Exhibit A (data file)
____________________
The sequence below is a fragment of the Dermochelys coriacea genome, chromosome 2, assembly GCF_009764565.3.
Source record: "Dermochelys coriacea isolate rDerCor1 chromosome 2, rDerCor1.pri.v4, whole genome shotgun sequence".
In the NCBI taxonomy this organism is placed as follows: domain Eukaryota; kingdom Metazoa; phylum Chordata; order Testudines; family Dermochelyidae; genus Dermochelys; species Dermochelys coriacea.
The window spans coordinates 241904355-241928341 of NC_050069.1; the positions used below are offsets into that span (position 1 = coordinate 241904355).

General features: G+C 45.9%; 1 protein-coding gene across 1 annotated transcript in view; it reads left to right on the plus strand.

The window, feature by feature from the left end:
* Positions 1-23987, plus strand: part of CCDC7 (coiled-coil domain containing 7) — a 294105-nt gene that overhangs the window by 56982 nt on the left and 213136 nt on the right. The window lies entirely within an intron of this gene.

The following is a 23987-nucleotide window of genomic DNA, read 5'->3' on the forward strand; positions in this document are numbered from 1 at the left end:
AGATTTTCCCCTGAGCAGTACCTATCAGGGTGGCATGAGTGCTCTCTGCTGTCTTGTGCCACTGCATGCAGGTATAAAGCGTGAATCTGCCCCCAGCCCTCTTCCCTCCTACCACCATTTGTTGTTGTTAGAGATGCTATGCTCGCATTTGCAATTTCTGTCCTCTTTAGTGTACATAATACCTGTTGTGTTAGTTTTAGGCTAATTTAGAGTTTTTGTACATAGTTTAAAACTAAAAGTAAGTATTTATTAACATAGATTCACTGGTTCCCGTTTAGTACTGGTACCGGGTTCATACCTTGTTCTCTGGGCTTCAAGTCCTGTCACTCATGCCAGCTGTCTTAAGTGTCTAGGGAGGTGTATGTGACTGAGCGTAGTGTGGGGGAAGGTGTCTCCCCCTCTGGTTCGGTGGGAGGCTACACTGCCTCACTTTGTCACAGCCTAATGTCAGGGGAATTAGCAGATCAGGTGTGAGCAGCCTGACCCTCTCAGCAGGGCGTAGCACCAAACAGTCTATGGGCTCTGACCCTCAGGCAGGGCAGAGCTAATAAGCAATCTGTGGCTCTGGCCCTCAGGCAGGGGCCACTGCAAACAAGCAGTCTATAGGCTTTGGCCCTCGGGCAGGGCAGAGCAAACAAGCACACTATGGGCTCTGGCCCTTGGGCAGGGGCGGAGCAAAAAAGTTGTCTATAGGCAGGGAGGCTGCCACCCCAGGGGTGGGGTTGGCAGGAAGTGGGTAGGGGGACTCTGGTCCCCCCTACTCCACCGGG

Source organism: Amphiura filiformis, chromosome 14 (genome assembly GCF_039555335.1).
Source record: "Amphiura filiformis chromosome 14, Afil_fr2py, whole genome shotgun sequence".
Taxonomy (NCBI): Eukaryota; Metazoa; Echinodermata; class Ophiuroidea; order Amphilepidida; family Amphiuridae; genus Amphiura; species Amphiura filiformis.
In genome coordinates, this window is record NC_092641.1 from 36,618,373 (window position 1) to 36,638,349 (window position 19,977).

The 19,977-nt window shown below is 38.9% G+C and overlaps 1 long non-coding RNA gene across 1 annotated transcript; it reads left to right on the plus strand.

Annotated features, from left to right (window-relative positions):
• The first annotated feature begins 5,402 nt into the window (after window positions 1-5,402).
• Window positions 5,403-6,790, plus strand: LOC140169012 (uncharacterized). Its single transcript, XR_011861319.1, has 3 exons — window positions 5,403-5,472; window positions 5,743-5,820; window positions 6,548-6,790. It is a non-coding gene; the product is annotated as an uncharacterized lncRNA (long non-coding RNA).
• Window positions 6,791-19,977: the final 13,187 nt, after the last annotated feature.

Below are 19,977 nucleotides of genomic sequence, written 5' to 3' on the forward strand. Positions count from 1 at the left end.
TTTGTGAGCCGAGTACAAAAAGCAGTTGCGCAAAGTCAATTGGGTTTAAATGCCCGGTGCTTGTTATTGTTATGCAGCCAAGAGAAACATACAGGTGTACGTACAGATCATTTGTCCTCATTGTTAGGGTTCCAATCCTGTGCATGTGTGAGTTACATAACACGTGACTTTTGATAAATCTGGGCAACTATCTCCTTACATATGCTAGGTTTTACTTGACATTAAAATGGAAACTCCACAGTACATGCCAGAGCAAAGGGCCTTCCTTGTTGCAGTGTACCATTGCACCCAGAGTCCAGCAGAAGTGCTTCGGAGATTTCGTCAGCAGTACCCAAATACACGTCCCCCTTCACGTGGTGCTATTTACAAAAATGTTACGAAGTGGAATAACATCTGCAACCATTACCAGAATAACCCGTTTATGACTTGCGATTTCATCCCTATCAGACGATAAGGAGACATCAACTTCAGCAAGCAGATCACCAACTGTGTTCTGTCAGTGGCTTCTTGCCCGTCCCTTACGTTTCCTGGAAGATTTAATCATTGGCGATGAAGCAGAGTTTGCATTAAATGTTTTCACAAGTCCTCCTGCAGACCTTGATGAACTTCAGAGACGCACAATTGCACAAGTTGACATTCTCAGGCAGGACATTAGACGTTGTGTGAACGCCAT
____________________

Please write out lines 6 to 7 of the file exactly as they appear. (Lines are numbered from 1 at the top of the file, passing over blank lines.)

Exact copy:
The window, feature by feature from the left end:
* Positions 1-23987, plus strand: part of CCDC7 (coiled-coil domain containing 7) — a 294105-nt gene that overhangs the window by 56982 nt on the left and 213136 nt on the right. The window lies entirely within an intron of this gene.